May 29, 2014
Iranian Hackers Used Social Media To Target US Officials
Peter Suciu for redOrbit.com - Your Universe Online
Iranian hackers may have been utilizing social media as part of an on-going three year campaign that was aimed at befriending US lawmakers, defense contractors and even a four-star general. The plan was apparently to get close to these individuals and then extract data from them.
According to a new report from cyber security firm iSight Partners, the ruse involved more than a dozen fake personas – supposedly working at fake US news organizations – which were used to develop connections to the targets via social media websites such as Facebook and LinkedIn. The alleged campaign dates back to at least 2011 and it is reportedly still under way.
While the ploy was primarily focused on US and Israeli targets in both the private and public sectors, it reportedly also targeted similar officials in countries such as the United Kingdom, Saudi Arabia, Syria and Iraq.
"iSIGHT Partners believes Iranian threat actors are using more than a dozen fake personas on social networking sites (Facebook, Twitter, LinkedIn, Google+, YouTube, Blogger) in a coordinated, long-term cyber espionage campaign," the cyber security firm posted on its website on Wednesday. "At least 2,000 people/targets are, or have been, caught in the snare and are connected to the false personas.
"This campaign, working undetected since 2011, targets senior US military and diplomatic personnel, congressional personnel, Washington D.C. area journalists, US think tanks, defense contractors in the US and Israel, as well as others who are vocal supporters of Israel to covertly obtain log-in credentials to the email systems of their victims," iSight Partners added. "Additional victims in the U.K. as well as Saudi Arabia and Iraq were targeted."
This effort – which is believed to be linked to Iran's government – could indicate that Tehran has reached a hacking effort that could rival those of the United States and China. US intelligence experts have not considered Iran to be a first-tier cyber power and instead had placed it alongside North Korea or Syria. However, this campaign shows some serious efforts were made.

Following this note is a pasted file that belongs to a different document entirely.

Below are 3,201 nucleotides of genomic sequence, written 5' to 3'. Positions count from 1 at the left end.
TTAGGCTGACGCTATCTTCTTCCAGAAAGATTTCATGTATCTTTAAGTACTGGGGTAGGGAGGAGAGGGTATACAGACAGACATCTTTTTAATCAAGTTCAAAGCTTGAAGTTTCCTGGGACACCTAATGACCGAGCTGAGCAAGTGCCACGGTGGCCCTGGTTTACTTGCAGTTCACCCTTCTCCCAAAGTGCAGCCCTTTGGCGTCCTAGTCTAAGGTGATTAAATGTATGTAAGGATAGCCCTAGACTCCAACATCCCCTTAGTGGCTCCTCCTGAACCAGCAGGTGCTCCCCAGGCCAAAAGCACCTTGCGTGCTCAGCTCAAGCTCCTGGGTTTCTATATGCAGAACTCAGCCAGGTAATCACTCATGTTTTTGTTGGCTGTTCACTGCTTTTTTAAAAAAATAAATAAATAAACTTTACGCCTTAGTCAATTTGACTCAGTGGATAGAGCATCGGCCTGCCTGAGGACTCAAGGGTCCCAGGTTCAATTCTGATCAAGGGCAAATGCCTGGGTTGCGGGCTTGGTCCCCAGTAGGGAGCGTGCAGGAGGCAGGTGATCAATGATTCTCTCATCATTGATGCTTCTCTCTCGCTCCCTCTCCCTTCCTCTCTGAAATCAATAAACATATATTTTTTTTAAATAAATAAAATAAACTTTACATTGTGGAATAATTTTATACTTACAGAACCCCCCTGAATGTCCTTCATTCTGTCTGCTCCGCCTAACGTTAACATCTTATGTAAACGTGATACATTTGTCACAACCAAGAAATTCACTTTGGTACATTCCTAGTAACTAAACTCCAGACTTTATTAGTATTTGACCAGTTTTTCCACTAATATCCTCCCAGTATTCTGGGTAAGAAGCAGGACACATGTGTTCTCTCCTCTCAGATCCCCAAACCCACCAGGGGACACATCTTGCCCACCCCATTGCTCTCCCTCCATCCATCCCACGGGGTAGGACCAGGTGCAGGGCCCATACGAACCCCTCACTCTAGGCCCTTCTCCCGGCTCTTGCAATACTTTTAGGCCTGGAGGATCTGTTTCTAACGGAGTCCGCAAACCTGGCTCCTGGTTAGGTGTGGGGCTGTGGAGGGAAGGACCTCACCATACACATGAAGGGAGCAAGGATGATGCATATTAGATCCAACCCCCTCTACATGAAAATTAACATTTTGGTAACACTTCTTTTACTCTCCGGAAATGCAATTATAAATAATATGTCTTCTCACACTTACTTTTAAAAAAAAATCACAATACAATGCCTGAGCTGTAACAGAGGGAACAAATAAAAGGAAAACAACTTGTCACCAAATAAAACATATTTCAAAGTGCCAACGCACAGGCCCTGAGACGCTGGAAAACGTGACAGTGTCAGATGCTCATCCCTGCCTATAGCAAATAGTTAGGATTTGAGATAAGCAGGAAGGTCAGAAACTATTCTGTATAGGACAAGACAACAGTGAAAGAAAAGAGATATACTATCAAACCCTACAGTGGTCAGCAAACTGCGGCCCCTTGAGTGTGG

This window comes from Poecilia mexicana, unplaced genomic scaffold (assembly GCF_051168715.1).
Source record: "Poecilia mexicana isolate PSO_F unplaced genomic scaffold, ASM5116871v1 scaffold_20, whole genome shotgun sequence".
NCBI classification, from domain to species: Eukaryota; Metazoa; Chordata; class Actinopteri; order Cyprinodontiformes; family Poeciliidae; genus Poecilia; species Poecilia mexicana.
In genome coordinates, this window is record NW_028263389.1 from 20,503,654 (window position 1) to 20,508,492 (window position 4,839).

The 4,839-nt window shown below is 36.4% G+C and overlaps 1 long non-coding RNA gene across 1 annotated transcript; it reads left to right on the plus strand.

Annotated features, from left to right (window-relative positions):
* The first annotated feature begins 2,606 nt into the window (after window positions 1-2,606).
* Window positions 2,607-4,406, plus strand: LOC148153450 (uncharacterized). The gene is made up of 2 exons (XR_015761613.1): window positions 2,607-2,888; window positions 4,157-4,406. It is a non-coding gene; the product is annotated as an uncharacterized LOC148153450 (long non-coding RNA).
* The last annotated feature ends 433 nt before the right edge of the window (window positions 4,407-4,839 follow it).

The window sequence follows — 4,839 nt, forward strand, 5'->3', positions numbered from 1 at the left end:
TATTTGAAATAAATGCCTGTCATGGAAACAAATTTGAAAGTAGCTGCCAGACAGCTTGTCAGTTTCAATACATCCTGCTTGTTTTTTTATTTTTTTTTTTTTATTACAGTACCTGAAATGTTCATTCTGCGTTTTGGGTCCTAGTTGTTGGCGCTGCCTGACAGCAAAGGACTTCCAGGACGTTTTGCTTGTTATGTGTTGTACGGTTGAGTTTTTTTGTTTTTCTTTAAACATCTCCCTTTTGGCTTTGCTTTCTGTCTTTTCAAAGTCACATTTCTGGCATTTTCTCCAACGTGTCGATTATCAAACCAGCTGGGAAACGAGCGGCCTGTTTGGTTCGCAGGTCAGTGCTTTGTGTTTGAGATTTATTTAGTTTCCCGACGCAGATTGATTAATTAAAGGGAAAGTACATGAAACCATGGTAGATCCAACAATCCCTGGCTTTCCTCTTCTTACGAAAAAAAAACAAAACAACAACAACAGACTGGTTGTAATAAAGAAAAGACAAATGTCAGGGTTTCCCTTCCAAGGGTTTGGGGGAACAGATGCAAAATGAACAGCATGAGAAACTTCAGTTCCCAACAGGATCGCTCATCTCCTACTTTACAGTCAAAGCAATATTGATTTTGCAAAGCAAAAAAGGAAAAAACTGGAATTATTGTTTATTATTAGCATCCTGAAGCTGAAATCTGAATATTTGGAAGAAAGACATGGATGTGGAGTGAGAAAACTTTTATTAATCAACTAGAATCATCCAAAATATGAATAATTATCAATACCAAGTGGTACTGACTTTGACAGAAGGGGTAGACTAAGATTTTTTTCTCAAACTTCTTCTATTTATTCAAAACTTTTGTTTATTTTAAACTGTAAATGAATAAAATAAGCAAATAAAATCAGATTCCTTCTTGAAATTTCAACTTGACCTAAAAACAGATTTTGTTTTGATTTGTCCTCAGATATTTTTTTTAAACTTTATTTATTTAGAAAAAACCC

"It is such a complex and broad-reaching, long-term espionage campaign for the Iranians," Tiffany Jones, a senior vice president at iSight and a former National Security Council aide in the George W. Bush administration, told Market Watch. "What they lack in technical sophistication, they make up in creativity and persistence."
According to Jeremy Kirk of IDG News Service, not only did the hackers create fake yet credible-looking online personas on social networks, but these included profile photos, which media reports said were often of "attractive women" and "were copied from random photos." Moreover, the hackers also created a fake online news organization reportedly called "NewsOnAir.org," which was still posting content as of Wednesday night.
The site apparently operated by copying news stories from legitimate publishers including Reuters, the BBC and the Associated Press.
It was through the fake profiles that the hackers then sought to befriend associates of the real targets, who were eventually approached online. The victims were reportedly receptive to the social media invitations after seeing that the fake person had existing connections. The fake journalists, who went by names such as Sara McKibben and Adia Mitchell also "interacted" with one another on social media to further make for a more convincing ruse.
While there are reports that the hackers employed malware at times, they primarily used social engineering tactics such as tricking them into divulging login credentials for Web-based services. Other methods seemed to have included phishing-type attacks where the targets were directed to fake Google Gmail login pages, or other spoofed Web-based login pages.
Bloomberg's Michael Riley noted that while great efforts were made it was also "at times (a) sloppy attempt." The ruse had layers of problems it seems, not the least of which was the fact that OnTheAir.org was registered in Tehran.
Riley also reported: "It also looked like the work of clock-punchers: The hackers took Tehran-time lunch breaks and went quiet from Thursday afternoon to Saturday morning, a schedule consistent with Iran's work week."
As for whether this will hurt legitimate news organizations' efforts is unclear, but iSight suggested, "Don't be worried, but do be vigilant. As always, do not create trusted connections with unknown organizations and/or individuals. Never provide login credentials with any site or person who contacts to you (rather than you contacting it), use strong passwords and regularly change them."